Monday, January 24, 2011
the bridge to summer is the ambassador bridge (and tales of a christmas crossing)
The golden gateway for several generations of snowbirds...
I rarely use the Ambassador Bridge whenever I visit the Detroit area these days. The view is nice, and it makes more sense to use it to head to certain destinations, but I like to line the pockets of the Detroit International Bridge Company as little as possible (it was nice to see, if only briefly, the president of DIBC taken away in handcuffs for contempt of court after the company refused to comply with a court order to demolish various structures that never should have been built). Currently cars coming from the south on the American side have to follow a long, looping detour that seems designed to tempt you into buying gas from the DIBC before returning to Canada than serve as a practical detour around construction and the remains of a bait shop on 23rd Street. My most recent trip across the bridge was over Christmas, when I packed several family members into the car for a daytrip to Ann Arbor.
The border guards at Detroit usually don't give us a hassle. While they ask the required questions and type in our passport info, they also chat like normal human beings: bad jokes, recommendations on what to buy at Zingerman's Bakehouse in Ann Arbor, etc. This approach could serve as an more effective tactic than straight-on interrogation, since the guard relaxes the occupants of the vehicle, which could lead to more information about one's activities slipping into the conversation. On this trip, we quickly realized we weren't dealing with a friendly guard the moment he opened his mouth. He didn't ask where we were going; he asked where we were trying to go.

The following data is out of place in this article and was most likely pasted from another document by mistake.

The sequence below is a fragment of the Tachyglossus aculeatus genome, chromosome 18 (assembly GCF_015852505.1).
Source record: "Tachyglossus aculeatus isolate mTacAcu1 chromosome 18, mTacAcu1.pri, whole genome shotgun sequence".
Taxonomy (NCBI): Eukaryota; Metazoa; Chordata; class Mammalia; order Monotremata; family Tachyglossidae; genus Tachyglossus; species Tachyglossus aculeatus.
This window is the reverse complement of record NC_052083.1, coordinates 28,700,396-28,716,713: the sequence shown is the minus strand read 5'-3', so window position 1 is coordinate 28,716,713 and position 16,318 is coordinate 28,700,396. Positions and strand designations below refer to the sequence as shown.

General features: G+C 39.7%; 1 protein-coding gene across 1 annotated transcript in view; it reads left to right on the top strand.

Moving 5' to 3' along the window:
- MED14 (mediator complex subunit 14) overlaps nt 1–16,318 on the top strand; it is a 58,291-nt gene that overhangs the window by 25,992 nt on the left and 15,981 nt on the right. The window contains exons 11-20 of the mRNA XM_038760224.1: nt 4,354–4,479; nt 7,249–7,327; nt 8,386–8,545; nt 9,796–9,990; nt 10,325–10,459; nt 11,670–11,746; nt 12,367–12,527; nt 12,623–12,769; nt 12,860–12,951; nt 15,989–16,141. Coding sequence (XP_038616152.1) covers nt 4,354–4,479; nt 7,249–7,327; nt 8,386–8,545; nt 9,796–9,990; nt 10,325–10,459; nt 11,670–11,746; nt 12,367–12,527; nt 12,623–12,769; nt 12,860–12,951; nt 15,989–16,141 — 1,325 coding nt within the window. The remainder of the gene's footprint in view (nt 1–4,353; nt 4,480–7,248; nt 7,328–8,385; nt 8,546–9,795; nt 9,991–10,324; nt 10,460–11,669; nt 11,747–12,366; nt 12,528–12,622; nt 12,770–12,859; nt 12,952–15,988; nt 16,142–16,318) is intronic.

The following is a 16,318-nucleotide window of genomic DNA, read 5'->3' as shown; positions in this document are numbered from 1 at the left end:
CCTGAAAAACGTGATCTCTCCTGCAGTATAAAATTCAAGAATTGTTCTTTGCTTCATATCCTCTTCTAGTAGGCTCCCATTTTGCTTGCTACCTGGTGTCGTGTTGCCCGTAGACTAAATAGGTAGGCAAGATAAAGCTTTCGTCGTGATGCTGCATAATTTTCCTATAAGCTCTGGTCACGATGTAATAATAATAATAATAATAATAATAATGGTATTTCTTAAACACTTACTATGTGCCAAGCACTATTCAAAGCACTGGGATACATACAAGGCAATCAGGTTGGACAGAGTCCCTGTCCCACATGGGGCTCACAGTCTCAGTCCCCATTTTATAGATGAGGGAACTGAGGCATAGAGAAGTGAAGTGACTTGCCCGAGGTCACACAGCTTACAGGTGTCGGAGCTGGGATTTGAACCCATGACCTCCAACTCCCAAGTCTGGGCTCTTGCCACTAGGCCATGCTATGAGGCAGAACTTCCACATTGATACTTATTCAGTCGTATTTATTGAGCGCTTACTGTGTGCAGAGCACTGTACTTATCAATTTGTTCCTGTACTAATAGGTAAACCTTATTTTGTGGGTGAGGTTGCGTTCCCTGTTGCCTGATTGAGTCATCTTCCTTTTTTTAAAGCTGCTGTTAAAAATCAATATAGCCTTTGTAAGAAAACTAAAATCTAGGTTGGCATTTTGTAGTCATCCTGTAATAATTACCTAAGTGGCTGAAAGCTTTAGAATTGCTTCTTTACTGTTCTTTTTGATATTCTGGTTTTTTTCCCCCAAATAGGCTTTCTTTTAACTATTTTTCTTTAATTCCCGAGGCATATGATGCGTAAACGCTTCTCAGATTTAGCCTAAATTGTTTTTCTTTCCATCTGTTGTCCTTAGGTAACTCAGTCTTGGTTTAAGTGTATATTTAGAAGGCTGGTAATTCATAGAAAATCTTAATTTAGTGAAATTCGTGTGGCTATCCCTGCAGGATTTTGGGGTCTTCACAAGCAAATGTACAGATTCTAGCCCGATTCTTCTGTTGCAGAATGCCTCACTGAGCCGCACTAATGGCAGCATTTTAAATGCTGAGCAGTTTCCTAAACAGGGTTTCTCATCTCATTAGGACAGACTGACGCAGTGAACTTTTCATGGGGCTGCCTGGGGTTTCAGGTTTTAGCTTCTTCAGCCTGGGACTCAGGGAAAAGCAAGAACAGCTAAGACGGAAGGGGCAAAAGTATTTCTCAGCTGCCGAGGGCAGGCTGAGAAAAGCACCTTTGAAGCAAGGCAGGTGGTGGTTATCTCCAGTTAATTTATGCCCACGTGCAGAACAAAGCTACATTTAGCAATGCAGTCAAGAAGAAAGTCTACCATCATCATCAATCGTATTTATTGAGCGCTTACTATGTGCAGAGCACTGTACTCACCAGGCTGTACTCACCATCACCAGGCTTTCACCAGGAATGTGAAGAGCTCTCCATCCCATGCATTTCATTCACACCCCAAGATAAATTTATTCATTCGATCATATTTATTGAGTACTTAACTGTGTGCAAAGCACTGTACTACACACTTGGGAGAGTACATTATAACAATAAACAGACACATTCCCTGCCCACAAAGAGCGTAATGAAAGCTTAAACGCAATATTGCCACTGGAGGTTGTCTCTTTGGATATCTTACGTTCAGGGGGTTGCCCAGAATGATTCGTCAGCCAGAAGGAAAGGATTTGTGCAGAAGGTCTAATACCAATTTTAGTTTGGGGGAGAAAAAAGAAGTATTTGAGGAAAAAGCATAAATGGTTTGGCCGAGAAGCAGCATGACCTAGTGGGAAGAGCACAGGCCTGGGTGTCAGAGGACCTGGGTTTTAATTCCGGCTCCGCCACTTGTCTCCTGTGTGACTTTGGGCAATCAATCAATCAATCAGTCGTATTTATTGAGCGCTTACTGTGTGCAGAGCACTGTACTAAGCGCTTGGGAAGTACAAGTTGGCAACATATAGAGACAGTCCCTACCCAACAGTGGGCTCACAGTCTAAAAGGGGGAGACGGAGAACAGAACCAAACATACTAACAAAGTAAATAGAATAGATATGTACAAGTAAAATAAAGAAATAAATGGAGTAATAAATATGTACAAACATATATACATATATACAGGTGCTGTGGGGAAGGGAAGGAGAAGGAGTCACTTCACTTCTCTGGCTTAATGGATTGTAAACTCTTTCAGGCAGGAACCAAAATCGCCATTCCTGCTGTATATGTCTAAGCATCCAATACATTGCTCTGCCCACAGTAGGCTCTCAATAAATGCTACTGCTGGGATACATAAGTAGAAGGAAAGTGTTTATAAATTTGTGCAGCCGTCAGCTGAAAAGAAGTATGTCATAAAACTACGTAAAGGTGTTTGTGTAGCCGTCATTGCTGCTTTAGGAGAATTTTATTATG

When he asked the purpose of the trip, I said "shopping." Without a trace of warmth in his voice, he snarked down something along the lines of "what, no clothes or food in Canada?" My response was to outline some of the places we were going and things we intended to purchase that weren't available at home. I bit my tongue hard, trying to prevent myself from expressing a thought that was better left unsaid in his presence: "to help your tanking economy!" He then stalled for awhile in the booth, in a way that Mom felt was more an attempt to intimidate us than perform normal document processing. After we were free to go, we let loose the thoughts we couldn't say in front of the dude.
And where did we head as soon as we got through? From the bridge, it was a quick hop onto I-94, which led us to our big feast of the day: sandwiches at Zingerman's.
Ad source: The Globe and Mail, December 19, 1970 - JB